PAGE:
Metro safety chief Fred Goodine last week said he is investigating the Operations Control Center (OCC) procedures during those incidents, adding that he is reviewing the qualifications, training and certifications of control center personnel. Metro employees say many controllers lack experience working on the subway and are poorly trained. In the past, controllers were selected from Metrorail supervisors who had worked their way up through the ranks as train operators. In recent years, controllers have been hired with little or no rail or supervisory experience. Sources also said some controllers have had to be tested repeatedly to be certified to remain in their jobs. Mr. Feldmann said any information about the controllers' certifications would have to be requested in writing. In his memo, Mr. Burton said the control center staff must be stretched to manage emergencies while keeping the subway system running. "This requires the overall coordination of the activities of all OCC personnel, and providing timely updates to media relations and senior management of the status of incidents," the Burton memo reads. "In order to provide more management/supervisory coverage in the OCC control room for emergency operations, I am realigning the . . . management staff." During the April 20 tunnel fire, a controller ordered a train operator to investigate a reported fire by taking her passenger- filled train into a smoke-filled tunnel, The Times reported. The train was stranded inside the tunnel for four hours when power to trains was interrupted by the fire.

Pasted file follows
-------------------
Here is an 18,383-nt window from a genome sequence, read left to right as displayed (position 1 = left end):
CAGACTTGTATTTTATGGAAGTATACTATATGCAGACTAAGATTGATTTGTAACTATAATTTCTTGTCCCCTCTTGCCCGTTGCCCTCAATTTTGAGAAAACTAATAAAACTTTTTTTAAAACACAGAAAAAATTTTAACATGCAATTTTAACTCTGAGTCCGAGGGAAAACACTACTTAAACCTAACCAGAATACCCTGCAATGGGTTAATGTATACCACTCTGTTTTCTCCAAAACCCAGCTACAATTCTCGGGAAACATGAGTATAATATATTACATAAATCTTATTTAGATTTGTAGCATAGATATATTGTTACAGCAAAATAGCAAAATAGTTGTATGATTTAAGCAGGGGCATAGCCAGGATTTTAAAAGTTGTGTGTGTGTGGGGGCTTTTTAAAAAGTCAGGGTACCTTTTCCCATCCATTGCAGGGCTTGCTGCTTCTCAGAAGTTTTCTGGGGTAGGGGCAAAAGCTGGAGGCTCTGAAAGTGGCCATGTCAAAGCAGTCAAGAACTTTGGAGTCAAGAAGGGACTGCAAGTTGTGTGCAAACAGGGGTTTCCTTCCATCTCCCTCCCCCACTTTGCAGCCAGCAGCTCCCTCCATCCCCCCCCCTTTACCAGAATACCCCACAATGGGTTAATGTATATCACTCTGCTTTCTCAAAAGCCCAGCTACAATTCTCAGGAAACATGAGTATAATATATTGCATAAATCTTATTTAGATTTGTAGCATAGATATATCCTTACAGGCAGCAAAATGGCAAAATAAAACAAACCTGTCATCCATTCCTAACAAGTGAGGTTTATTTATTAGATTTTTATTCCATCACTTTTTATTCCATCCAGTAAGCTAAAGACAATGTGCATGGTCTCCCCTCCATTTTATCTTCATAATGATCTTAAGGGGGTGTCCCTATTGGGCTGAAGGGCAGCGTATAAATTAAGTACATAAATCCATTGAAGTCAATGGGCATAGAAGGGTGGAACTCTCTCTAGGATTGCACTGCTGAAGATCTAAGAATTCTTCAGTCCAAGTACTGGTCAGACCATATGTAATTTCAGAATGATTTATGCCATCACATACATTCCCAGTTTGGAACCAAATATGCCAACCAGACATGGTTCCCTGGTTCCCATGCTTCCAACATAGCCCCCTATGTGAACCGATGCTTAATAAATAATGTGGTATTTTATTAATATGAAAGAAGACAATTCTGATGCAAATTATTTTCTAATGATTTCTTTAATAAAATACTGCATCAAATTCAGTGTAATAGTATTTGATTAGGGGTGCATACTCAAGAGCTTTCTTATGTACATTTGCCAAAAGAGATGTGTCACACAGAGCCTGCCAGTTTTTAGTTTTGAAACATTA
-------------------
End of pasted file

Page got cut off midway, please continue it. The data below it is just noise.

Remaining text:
What's more, controllers violated Metro's safety rules by failing to immediately call the D.C. fire department when the fire was first reported. Fire department dispatchers contacted Metro 15 minutes after the blaze was discovered, notified by stranded passengers using their cellular telephones to call for help. The Times also reported that Metro's safety rules were violated during a May 26 incident involving a runaway passenger train. During that incident a train was disabled between Woodley Park-Zoo and Dupont Circle Metrorail stations and a second train was sent into the tunnels to move it. The rescue train was ordered to couple on the uphill side of the disabled train, which violates the safety rules that require any coupling to disabled trains to be downhill from the train. When the brakes were released from the disabled train, it was not coupled and rolled out of control for about 50 yards with passengers onboard. The two train operators involved were suspended. On June 9, Ms. Hicks told The Times that, although Metro's safety rules were violated, no one in the control center was being disciplined. She said control center personnel can make decisions that conflict with the safety rules.
Mr. Feldmann responded three days later that she was wrong and that safety rules should always be followed. Daniel F. Drummond contributed to this article, which is based in part on wire service reports.
-- Martin Thompson (firstname.lastname@example.org), June 23, 2000.